There isn’t an easy fix for recruiting process problems. But employers want to talk to qualified candidates and workers want to talk to recruiters. This human-to-human connection is still the most important aspect of hiring. As strange as it sounds, technology may actually help more of these conversations happen. Here’s how:

Improved Job Postings

In order to attract the best candidates, HR needs to write a compelling yet accurate job description. The technology exists to assess and analyze job postings based on how well they do. Manually analyzing this data consumes a lot of time, but algorithms can quickly analyze successful job postings and descriptions and make suggestions to improve the wording to address the unique needs of specific candidates. This saves hours and improves the applicant pool. It also better informs potential candidates.

Chatbots

Companies already use artificial intelligence to provide customers with answers at any time. Now HR can use it to provide more information to job seekers when they need it. Chatbots allow applicants to ask questions and get quick automated answers while perusing the company’s website. Do you want to know what the company’s culture is like? Just ask.

Chatbots are also used to pre-screen interested candidates by asking qualifying questions. Be aware that information given to and provided by chatbots is reviewed by HR.

Video Interviews

Once you apply to a job, you may receive a link to a video interview platform before you talk with a recruiter. Recorded video interviews save recruiters time by replacing screening calls. They also provide candidates with an opportunity to prepare answers to questions.

Algorithms review recorded video interviews to evaluate the answers by analyzing facial expressions, word choice, speech rate and vocal tones. If all goes well, candidates move forward for in-person interviews.

Proponents of this kind of evaluation claim it removes human bias while providing recruiters with better-quality candidates in less time. For job seekers, a video interview provides the opportunity to thoughtfully construct your answers and explain your qualifications. During a phone interview, you may not have as much time to plan your responses as thoroughly.

The best advice for a video interview is to make sure you are prepared. Research the company, know about the job and make sure you record in a neutral, professional setting.

Continue onto U.S. News & World Report to read the complete article.

The Growing Importance of Cybersecurity to Business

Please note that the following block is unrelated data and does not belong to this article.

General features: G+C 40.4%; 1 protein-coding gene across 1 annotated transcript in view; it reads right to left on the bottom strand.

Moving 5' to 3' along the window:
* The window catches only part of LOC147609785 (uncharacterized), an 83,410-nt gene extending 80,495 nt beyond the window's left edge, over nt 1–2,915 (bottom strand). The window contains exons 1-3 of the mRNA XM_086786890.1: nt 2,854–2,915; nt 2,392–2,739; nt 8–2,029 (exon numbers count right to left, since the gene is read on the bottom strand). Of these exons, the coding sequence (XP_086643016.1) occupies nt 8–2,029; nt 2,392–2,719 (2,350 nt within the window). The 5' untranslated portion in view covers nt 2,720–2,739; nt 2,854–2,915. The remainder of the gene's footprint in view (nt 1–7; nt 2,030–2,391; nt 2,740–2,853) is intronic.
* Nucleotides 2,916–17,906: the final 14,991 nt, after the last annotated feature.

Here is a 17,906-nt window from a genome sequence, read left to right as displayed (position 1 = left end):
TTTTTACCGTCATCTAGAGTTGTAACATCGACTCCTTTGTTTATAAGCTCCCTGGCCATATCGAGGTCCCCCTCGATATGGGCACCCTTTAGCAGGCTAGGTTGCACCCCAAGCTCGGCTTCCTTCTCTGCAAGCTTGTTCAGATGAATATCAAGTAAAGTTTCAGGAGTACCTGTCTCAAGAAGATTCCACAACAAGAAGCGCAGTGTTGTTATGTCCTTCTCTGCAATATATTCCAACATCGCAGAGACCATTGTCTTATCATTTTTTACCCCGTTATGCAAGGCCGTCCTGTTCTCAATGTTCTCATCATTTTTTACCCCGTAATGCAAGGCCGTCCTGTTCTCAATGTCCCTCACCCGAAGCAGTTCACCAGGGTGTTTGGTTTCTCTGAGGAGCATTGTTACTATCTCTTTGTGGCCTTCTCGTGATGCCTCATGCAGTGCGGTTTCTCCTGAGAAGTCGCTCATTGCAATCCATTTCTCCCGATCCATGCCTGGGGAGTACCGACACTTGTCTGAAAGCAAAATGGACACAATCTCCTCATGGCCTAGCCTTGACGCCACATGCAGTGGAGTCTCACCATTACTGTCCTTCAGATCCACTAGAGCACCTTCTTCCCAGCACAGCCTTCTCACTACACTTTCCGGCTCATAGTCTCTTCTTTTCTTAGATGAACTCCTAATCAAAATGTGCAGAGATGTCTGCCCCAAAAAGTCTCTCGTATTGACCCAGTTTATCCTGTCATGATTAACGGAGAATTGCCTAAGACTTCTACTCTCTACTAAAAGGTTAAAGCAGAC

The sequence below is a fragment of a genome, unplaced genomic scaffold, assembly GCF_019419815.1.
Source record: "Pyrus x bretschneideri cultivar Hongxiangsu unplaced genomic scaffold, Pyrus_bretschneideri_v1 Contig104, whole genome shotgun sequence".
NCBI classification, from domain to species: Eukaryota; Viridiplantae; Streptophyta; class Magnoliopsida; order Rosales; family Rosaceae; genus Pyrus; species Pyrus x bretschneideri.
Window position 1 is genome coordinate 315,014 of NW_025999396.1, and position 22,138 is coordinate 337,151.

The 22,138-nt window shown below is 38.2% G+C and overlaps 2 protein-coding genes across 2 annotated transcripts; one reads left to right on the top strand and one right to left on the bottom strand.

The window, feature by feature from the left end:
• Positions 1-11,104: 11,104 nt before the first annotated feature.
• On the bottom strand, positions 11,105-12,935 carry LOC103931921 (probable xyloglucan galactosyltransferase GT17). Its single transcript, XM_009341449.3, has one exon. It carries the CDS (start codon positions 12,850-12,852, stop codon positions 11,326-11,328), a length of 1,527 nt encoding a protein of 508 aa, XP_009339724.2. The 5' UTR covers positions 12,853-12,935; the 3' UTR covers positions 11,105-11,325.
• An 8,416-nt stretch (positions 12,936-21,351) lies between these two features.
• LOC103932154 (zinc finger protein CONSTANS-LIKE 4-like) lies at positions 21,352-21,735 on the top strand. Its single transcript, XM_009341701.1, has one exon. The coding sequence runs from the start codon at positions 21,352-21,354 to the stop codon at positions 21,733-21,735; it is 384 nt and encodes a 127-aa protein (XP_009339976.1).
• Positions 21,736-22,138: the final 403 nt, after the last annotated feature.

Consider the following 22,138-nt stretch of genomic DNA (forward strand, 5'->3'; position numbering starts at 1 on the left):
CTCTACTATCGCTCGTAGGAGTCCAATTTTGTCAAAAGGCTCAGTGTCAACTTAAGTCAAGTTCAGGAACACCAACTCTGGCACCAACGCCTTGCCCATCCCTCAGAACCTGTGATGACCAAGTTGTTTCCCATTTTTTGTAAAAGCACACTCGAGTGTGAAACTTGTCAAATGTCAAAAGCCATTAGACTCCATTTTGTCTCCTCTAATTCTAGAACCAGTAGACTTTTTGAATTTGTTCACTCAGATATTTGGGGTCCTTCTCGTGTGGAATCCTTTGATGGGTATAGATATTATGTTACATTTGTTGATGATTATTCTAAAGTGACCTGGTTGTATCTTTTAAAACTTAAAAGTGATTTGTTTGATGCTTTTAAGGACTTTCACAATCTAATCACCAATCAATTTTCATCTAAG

LinkedIn
cybersecurity

In today’s online age, the number of threats to businesses and their customers increases every day. The largest obstacle in cybersecurity is the perpetual security risk that quickly evolves over short periods of time, leaving businesses with a widening gap in manpower and the resources needed to protect their data.

Almost daily, more information about cyberattacks makes its way into the headlines—for example, in 2017, hackers struck Disney claiming to have the newest Pirates of the Caribbean movie, and threatening its release unless a ransom was paid.

Big Business is not the Only Target

The lion’s share of news coverage often comes from larger companies. In 2013, hackers stole data from up to 40 million credit and debit cards owned by shoppers of Target stores. In September 2014, Home Depot admitted that 56 million payment cards could be at risk due to a cyberattack. These security breaches were constant in the news cycle, but what you’ll rarely see in the news is the fact that 43 percent of cyberattacks target small business, and 60 percent of small companies go out of business within six months of a cyberattack!

CyberAttacks on Business Lead to Attacks on Customers

From May 2015 to May 2016, 50 percent of small business respondents said that they had data breaches that targeted customer and employee information. As a consumer, consider the amount of data that you share with the companies you do business with. If you make an online purchase, the business is likely to have a record of your email address, your home address, your phone number, and potentially even have your payment information stored.

If hackers are able to access a marketing database, they may only need your email to use phishing techniques to trick you into providing more sensitive information. You may think you’re communicating with a reputable business, but in reality you’re communicating with hackers who are stealing your information. Businesses and consumers should take care to learn more about protecting themselves from cyber threats, and err on the side of caution whenever interacting with a suspicious email or communication.